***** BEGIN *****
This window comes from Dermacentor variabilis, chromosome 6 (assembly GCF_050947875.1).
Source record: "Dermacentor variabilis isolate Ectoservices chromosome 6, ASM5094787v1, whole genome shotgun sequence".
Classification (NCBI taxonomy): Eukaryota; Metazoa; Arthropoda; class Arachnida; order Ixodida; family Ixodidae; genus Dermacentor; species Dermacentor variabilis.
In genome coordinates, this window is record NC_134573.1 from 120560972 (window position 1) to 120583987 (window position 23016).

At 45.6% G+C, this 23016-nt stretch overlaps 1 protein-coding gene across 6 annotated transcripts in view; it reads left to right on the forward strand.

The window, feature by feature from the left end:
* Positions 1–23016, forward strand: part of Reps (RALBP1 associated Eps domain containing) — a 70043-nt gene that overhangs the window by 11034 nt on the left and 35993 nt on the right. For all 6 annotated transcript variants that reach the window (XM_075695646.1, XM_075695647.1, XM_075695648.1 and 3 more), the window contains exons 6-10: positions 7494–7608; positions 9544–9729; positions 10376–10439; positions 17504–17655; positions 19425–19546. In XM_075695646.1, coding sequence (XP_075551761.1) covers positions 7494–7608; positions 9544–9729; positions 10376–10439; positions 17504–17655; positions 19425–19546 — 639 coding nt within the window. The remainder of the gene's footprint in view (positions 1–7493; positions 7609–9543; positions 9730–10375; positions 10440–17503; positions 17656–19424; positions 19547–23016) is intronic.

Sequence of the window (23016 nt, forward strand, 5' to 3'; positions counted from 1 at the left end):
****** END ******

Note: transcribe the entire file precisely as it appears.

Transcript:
This window comes from Dermacentor variabilis, chromosome 6 (assembly GCF_050947875.1).
Source record: "Dermacentor variabilis isolate Ectoservices chromosome 6, ASM5094787v1, whole genome shotgun sequence".
Classification (NCBI taxonomy): Eukaryota; Metazoa; Arthropoda; class Arachnida; order Ixodida; family Ixodidae; genus Dermacentor; species Dermacentor variabilis.
In genome coordinates, this window is record NC_134573.1 from 120560972 (window position 1) to 120583987 (window position 23016).

At 45.6% G+C, this 23016-nt stretch overlaps 1 protein-coding gene across 6 annotated transcripts in view; it reads left to right on the forward strand.

The window, feature by feature from the left end:
* Positions 1–23016, forward strand: part of Reps (RALBP1 associated Eps domain containing) — a 70043-nt gene that overhangs the window by 11034 nt on the left and 35993 nt on the right. For all 6 annotated transcript variants that reach the window (XM_075695646.1, XM_075695647.1, XM_075695648.1 and 3 more), the window contains exons 6-10: positions 7494–7608; positions 9544–9729; positions 10376–10439; positions 17504–17655; positions 19425–19546. In XM_075695646.1, coding sequence (XP_075551761.1) covers positions 7494–7608; positions 9544–9729; positions 10376–10439; positions 17504–17655; positions 19425–19546 — 639 coding nt within the window. The remainder of the gene's footprint in view (positions 1–7493; positions 7609–9543; positions 9730–10375; positions 10440–17503; positions 17656–19424; positions 19547–23016) is intronic.

Sequence of the window (23016 nt, forward strand, 5' to 3'; positions counted from 1 at the left end):